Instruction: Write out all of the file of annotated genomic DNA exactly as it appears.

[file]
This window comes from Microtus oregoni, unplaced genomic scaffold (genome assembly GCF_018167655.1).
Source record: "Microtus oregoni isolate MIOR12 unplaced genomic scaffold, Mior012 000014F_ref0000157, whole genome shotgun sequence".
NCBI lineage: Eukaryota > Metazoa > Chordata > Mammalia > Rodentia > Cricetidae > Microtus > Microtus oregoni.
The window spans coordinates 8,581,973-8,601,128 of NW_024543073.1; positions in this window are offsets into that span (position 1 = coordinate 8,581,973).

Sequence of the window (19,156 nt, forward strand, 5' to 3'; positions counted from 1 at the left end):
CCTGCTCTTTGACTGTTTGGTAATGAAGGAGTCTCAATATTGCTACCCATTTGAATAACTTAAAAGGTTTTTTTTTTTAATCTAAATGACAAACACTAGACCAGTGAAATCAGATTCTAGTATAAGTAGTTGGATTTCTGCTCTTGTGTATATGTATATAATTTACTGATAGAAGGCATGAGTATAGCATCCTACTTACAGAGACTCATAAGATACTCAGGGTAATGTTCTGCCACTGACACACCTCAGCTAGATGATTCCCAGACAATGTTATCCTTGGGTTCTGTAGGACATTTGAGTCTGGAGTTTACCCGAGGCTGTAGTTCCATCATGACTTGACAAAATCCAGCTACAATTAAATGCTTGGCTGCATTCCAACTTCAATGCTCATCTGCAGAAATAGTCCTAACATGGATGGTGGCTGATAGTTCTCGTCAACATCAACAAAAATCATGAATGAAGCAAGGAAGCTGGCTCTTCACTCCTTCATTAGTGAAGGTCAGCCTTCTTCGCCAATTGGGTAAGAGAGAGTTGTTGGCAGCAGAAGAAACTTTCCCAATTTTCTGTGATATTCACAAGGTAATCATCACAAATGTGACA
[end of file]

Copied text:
This window comes from Microtus oregoni, unplaced genomic scaffold (genome assembly GCF_018167655.1).
Source record: "Microtus oregoni isolate MIOR12 unplaced genomic scaffold, Mior012 000014F_ref0000157, whole genome shotgun sequence".
NCBI lineage: Eukaryota > Metazoa > Chordata > Mammalia > Rodentia > Cricetidae > Microtus > Microtus oregoni.
The window spans coordinates 8,581,973-8,601,128 of NW_024543073.1; positions in this window are offsets into that span (position 1 = coordinate 8,581,973).

Sequence of the window (19,156 nt, forward strand, 5' to 3'; positions counted from 1 at the left end):
CCTGCTCTTTGACTGTTTGGTAATGAAGGAGTCTCAATATTGCTACCCATTTGAATAACTTAAAAGGTTTTTTTTTTTAATCTAAATGACAAACACTAGACCAGTGAAATCAGATTCTAGTATAAGTAGTTGGATTTCTGCTCTTGTGTATATGTATATAATTTACTGATAGAAGGCATGAGTATAGCATCCTACTTACAGAGACTCATAAGATACTCAGGGTAATGTTCTGCCACTGACACACCTCAGCTAGATGATTCCCAGACAATGTTATCCTTGGGTTCTGTAGGACATTTGAGTCTGGAGTTTACCCGAGGCTGTAGTTCCATCATGACTTGACAAAATCCAGCTACAATTAAATGCTTGGCTGCATTCCAACTTCAATGCTCATCTGCAGAAATAGTCCTAACATGGATGGTGGCTGATAGTTCTCGTCAACATCAACAAAAATCATGAATGAAGCAAGGAAGCTGGCTCTTCACTCCTTCATTAGTGAAGGTCAGCCTTCTTCGCCAATTGGGTAAGAGAGAGTTGTTGGCAGCAGAAGAAACTTTCCCAATTTTCTGTGATATTCACAAGGTAATCATCACAAATGTGACA